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Magellan gets runs on the board

Lewis Jackson  |  11 May 2022Text size  Decrease  Increase  |  
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Things could finally be looking up for Magellan as the embattled fund manager reports steadying outflows across its funds and short-term outperformance at its flagship strategy.

New data released last Thursday revealed that funds under management (FUM) declined at a slower pace than earlier this year. Total FUM for the month of April fell to $68.6 billion from $70 billion a month earlier. This comes after investors yanked more than $10 billion out of the fund manager between January and February.

Two days later, the fund manager reported that its flagship Magellan Global Open Class (ASX: MGOC) outperformed the benchmark in April for only the second month in a year, returning 0.6% against the MSCI World Net Total Return Index’s -3.1% decline.

Magellan also announced early on Wednesday it had appointed ex-Future Fund deputy chief David George as chief executive.

While it remains premature to call a turnaround, Morningstar equity analyst Shaun Ler described April’s numbers as “encouraging” and a welcome “relief” for shareholders.

“We won’t be celebrating just yet, but if things turn out better than expected there is a potential upside here,” he says.

A slew of new leaders appointed since co-founder Hamish Douglass departed on medical leave in February are racing to chart a way out of the share market rout that has wiped 68% off Magellan’s share price since last July.

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Magellan burnished its once-touted reputation for downside protection in April amid the worst global market selloff in years, a skill which they demonstrated during the initial month of the Covid-19 market downturn.

The fund’s 9% cash holding helped insulate it from plummeting global equity and bond markets. Interim lead portfolio manager Chris Mackay also oversaw tweaks to the $10 billion fund. Disclosures in March and April show cash holdings and the allocation to consumer defensive stocks rose slightly. Exposure to internet and ecommerce was slashed from 15% to 11%.

Netflix, formerly the fund’s second-largest holding, was trimmed to 2.9% as the streaming giant reels from a 70% share price rout this year. Mackay also unveiled new stakes in US Bancorp and Lloyds Banking Group.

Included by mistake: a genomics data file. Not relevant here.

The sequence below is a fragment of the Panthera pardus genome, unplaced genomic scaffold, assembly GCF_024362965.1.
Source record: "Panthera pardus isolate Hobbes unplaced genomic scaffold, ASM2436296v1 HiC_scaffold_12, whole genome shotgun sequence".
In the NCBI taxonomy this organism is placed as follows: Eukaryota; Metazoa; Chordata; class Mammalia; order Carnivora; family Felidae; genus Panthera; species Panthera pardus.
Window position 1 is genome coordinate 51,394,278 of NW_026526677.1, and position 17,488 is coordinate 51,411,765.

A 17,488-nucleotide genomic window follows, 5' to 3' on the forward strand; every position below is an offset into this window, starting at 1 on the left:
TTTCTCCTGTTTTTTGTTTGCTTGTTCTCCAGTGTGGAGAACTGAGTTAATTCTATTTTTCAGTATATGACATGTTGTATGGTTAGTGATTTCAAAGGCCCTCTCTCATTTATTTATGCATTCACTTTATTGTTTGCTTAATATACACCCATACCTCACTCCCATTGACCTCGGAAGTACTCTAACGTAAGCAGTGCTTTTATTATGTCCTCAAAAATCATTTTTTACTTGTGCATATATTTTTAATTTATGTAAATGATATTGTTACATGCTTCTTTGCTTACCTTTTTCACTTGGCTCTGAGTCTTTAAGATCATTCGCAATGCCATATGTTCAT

The fund finalised its exit from the disastrous foray into Chinese technology, selling the remainder of its stake in Alibaba. It comes roughly nine months after the fund ditched fellow Chinese tech giant Tencent.

“It looks like a series of portfolio changes to get more leverage to rising interest rates and reduce exposure to technology,” says Ler.

Magellan Global continues to lag its benchmark over one-, three-, five- and ten-year periods.

Fund flows edge lower

Respite on the performance front comes amid tentative signals the rush out of Magellan funds could be slowing.

Shares in Magellan Financial Group (ASX: MFG) rallied just over 5% last Thursday after Magellan released data showing FUM declined at a slower pace in April.

Torrential outflows could be slowing but more time is needed for an exact picture, says Ler. April’s data did not distinguish between funds shrinking due to the market downturn and outflows, he adds.

“Recent net outflows have been a little bit less than I expected. Overall, it’s a positive sign,” says Ler.

“I’m still forecasting outflows in my model, but if they don’t turn out to be as bad as I expect, there’s potential for upside.”

Profits from Guzman sale not ‘material’

Magellan also announced on Monday it would sell its stake in Mexican fast-food chain Guzman y Gomez as it refocuses on its core funds management business. Proceeds from the $140 million sale will likely be returned to shareholders via dividends and buybacks.

Magellan will walk away from its stake in Mexican food chain Guzman Y Gomez (GYG) with a double-digit return but the profits are too small to meaningfully move the dial, says Ler.

The sale price is a 36.3% premium on the $95.4 million Magellan paid back in January 2021. There may be a further payment of $6 million if GYG hits performance targets.

Magellan plans to use the proceeds, estimated at $34 million pre-tax in fiscal 2022, to support its ongoing program of buybacks, dividends and capital management issues.Shareholders received a $1.10 dividend in early March as the fund manager announced it would buy back up to 10 million shares on market.

New chief executive

Ex-Future Fund deputy chief David George will take over as chief executive at Magellan, the company announced before the bell on Wednesday.

He will take the reins on August 8th and have direct responsibility for Magellan's investment functions and overall responsibility of operations. 

George oversaw a $170 billion dollar portfolio in his 14 years as deputy chief investment officer, public markets, at Australia's sovereign wealth fund.

Chairman Hamish McLennan said the board was unaimous in its decision to appoint George:

"As an external hire, David brings an outstanding investment management pedigree, a strong client service and results orientation and fresh perspectives to our team," he said. 

This article was amended on 11 May to reflect Magellan appointing a new chief executive.

is a reporter and data journalist with Morningstar. Tweet him @lewjackk or get in touch via email

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